In a Year or So
The Deaf-Hearing Communication Centre’s non-credit ASL class instructors are seriously qualified (all are fluent signers) and seriously serious about creating a relaxed learning environment (light homework, no tests) for signing newbies.
THE TIME: By the end of DHCC’s four levels (each level meets once a week for 10 weeks), you should be able to hold an informal conversation.
THE TAB: $135 per level, plus the cost of books.
Dance to anything
The thing about tap is that from the first lesson, rhythms get stuck in your brain, and suddenly you’re fuh-lap-stepping your way through the Starbucks line, in every empty elevator, while standing at the stove in your kitchen. I tap constantly between my twice-weekly lessons at Society Hill Dance Academy, where owner Shana Vitoff is teaching me a gentle little routine to “Moon River.” Read the rest of Christine Speer Lejeune’s essay on taking tap-dancing lessons here.
Speak French. Or Italian. Or Spanish. Or Japanese. Or …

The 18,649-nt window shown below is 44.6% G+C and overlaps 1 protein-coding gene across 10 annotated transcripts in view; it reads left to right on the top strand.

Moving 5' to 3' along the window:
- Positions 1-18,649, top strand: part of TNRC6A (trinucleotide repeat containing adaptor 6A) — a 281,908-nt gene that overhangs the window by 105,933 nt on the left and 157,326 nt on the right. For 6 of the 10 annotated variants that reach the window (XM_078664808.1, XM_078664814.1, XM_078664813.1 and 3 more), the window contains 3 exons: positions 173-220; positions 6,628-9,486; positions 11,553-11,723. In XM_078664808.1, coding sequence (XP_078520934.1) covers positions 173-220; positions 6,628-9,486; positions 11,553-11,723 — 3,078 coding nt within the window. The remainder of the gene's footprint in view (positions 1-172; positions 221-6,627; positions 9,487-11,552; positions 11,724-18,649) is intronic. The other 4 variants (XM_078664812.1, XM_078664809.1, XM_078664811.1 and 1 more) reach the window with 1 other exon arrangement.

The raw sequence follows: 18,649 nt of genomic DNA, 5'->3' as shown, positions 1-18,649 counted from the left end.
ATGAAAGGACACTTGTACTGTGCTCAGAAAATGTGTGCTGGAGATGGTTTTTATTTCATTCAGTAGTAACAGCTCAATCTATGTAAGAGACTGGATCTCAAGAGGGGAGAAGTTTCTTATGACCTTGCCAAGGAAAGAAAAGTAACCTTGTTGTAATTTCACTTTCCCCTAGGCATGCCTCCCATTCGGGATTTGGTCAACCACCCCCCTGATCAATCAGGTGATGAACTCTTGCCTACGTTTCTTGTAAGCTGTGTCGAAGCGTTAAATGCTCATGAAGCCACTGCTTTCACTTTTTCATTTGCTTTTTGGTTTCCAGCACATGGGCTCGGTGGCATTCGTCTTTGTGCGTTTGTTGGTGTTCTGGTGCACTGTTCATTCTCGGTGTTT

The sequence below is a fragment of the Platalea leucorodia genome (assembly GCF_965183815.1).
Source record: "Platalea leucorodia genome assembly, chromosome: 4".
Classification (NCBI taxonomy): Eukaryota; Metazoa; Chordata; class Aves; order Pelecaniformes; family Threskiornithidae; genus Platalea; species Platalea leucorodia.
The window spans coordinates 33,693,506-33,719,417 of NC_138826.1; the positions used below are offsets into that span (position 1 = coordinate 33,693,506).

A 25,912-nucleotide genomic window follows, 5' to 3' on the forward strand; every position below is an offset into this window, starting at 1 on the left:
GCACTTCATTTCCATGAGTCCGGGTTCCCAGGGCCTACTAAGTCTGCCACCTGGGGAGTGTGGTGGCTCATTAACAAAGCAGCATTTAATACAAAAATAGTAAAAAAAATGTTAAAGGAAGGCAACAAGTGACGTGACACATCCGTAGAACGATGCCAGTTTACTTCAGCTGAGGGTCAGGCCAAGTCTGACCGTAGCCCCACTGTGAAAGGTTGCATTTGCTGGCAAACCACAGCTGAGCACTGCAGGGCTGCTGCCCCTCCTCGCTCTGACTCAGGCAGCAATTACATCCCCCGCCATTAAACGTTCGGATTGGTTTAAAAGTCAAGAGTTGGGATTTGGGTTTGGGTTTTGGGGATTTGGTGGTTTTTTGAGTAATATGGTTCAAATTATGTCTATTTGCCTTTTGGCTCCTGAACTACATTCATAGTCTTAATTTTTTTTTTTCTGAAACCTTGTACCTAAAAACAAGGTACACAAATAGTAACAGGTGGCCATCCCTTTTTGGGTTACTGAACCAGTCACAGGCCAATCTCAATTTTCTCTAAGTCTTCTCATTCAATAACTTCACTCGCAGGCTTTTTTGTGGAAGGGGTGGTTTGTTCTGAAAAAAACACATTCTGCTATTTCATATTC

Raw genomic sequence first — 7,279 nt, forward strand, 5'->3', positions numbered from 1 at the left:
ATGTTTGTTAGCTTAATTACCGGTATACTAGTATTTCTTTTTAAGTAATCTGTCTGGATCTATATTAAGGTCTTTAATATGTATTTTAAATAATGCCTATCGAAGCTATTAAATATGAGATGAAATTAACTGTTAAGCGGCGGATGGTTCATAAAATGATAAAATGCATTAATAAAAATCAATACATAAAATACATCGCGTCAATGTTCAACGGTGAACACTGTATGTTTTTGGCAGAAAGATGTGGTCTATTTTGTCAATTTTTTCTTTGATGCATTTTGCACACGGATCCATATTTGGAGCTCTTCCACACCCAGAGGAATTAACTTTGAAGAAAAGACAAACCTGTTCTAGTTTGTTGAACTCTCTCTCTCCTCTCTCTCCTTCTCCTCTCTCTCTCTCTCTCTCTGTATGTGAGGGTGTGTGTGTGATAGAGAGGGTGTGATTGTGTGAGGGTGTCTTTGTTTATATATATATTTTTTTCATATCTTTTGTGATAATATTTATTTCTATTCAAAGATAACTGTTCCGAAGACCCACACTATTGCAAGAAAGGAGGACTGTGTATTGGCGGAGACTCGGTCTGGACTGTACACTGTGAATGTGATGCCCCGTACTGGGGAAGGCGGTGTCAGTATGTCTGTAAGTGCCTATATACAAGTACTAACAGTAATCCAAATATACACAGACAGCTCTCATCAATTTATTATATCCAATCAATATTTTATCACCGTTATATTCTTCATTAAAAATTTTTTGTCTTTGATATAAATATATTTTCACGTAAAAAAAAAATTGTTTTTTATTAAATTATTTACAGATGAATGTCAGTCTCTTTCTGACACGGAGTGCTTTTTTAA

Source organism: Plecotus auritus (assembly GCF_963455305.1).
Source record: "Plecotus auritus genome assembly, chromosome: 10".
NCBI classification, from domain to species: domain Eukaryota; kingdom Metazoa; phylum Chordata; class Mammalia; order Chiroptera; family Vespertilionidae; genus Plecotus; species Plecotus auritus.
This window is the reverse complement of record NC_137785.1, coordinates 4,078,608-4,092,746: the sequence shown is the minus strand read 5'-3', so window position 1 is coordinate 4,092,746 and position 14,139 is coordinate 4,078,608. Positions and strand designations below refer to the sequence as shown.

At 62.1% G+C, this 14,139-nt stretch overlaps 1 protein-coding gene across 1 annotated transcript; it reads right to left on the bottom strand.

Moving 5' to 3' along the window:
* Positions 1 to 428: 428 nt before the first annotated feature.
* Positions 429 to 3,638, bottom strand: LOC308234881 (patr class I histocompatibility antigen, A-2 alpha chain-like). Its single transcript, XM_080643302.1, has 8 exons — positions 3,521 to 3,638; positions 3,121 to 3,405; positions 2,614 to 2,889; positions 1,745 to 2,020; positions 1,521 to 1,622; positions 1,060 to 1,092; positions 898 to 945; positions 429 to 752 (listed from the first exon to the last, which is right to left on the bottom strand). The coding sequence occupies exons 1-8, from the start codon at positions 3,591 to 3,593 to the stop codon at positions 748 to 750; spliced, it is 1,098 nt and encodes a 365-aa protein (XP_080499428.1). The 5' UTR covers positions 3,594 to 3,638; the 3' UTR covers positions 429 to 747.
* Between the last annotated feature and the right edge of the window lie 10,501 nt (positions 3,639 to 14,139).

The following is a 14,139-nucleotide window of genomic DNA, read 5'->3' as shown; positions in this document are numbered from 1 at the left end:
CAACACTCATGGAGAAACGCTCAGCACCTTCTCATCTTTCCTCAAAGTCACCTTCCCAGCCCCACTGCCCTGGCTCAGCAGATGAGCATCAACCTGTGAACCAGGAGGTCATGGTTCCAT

Center City’s Lingual Institute will get you started—or refreshed—in most languages with a series of startlingly affordable group classes. And if that prospect triggers visions (flashbacks?) of classmates sniggering at your verb conjugation, L.I. also offers private tutors.
THE TIME: Group classes meet once a week for five weeks. Conventional wisdom holds that it takes about a year to master very basic conversation.
THE TAB: Starts at $120 for five group classes; $45 an hour for private instruction in Romance languages, $50 for others.
Look good on a horse
It’s never too late: Instructors at Malvern’s Thorncroft Equestrian Center once taught a 90-year-old beginner to trot.
THE TIME: After 30 minutes spent learning how to tack and lead your horse, you’ll be up in the saddle on day one—though many equestrians take up to a year to gain the confidence and skills required for more serious riding.
THE TAB: $50 for a half-hour lesson. Beginners start with private lessons and work their way up to group sessions.